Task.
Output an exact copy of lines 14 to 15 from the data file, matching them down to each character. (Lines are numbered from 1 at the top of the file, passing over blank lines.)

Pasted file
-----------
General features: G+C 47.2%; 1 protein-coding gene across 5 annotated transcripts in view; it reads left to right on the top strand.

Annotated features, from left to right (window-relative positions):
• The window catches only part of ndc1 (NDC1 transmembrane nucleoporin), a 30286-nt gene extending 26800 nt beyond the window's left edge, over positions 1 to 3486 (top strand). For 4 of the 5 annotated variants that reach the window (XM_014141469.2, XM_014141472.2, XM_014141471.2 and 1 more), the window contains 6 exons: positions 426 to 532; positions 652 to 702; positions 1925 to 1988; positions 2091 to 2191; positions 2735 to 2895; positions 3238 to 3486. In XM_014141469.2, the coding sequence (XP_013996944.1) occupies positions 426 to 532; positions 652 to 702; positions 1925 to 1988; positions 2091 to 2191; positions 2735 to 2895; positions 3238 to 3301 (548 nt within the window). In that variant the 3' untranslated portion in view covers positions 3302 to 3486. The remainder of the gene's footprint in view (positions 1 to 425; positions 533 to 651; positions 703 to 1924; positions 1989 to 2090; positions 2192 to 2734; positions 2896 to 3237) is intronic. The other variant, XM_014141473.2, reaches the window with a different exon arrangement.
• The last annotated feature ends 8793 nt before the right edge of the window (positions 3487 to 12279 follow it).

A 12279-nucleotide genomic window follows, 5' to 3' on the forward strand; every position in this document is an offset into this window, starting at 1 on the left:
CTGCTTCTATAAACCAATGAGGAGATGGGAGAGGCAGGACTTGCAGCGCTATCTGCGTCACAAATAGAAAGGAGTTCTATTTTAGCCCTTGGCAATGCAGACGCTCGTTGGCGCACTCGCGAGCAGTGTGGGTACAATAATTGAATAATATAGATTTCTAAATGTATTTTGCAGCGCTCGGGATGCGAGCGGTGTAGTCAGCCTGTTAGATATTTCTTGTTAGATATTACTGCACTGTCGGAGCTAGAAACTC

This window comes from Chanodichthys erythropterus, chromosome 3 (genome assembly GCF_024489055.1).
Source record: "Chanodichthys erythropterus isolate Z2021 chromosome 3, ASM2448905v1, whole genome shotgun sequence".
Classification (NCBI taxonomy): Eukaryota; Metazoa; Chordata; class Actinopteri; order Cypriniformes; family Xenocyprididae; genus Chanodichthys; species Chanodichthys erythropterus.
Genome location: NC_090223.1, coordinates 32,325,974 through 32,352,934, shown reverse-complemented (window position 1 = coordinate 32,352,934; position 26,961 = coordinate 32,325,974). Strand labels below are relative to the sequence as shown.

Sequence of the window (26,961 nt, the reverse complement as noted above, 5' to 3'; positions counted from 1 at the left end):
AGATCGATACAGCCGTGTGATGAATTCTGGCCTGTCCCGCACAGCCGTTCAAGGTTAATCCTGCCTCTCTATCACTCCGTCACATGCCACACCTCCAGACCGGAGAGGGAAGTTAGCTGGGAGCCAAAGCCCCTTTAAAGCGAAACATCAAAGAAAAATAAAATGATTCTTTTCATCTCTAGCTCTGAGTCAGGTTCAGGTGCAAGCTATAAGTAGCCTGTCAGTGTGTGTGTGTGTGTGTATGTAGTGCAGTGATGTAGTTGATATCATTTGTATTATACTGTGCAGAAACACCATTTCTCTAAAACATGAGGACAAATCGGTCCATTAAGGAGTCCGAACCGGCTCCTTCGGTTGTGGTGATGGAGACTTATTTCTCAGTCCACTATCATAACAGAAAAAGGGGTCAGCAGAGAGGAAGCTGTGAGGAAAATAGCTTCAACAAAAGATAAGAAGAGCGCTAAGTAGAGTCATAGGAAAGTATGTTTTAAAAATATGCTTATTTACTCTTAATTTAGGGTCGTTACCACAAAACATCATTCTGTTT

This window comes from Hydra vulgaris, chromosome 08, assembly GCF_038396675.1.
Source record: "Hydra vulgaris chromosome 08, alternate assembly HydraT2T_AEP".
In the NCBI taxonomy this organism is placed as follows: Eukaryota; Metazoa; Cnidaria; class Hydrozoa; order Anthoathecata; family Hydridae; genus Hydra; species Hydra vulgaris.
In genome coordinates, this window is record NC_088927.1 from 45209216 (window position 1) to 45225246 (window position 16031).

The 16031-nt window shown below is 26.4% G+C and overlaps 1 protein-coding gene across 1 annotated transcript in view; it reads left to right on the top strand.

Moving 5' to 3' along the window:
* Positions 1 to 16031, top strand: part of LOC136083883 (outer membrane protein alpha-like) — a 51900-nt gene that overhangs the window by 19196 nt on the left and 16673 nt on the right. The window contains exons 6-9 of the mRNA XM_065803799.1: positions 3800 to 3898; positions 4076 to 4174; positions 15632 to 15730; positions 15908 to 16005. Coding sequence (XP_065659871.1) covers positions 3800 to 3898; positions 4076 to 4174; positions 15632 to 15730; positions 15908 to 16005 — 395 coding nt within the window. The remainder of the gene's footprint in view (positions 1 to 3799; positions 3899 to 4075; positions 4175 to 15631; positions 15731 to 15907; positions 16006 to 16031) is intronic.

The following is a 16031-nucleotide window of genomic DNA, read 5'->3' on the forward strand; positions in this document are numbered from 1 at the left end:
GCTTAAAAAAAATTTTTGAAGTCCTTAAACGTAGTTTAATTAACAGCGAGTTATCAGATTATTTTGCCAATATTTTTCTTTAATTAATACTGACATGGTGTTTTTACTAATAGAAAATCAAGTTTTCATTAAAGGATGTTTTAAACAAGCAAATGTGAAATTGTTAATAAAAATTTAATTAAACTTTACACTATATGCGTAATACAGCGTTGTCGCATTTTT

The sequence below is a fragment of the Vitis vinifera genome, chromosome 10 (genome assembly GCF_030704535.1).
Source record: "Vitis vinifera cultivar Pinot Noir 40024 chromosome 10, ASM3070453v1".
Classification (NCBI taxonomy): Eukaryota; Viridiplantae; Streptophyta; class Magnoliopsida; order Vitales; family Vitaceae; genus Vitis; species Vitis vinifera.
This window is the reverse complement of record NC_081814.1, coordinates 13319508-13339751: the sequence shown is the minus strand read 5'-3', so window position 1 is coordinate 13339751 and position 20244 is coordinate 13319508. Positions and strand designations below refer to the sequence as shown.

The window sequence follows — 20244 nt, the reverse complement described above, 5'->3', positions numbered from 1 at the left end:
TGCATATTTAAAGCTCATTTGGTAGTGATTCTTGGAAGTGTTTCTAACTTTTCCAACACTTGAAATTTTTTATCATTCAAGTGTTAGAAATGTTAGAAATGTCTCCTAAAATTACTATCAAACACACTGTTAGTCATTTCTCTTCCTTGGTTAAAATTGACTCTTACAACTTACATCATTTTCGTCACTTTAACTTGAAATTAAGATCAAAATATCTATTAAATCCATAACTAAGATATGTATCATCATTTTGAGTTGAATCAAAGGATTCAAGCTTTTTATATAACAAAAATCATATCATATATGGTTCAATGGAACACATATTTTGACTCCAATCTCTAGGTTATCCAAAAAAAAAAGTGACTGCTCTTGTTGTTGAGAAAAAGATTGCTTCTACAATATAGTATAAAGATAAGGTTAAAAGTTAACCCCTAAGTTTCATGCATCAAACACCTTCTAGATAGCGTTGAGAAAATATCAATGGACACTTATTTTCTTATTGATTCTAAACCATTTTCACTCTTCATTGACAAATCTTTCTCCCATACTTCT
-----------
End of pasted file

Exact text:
Source record: "Hydra vulgaris chromosome 08, alternate assembly HydraT2T_AEP".
In the NCBI taxonomy this organism is placed as follows: Eukaryota; Metazoa; Cnidaria; class Hydrozoa; order Anthoathecata; family Hydridae; genus Hydra; species Hydra vulgaris.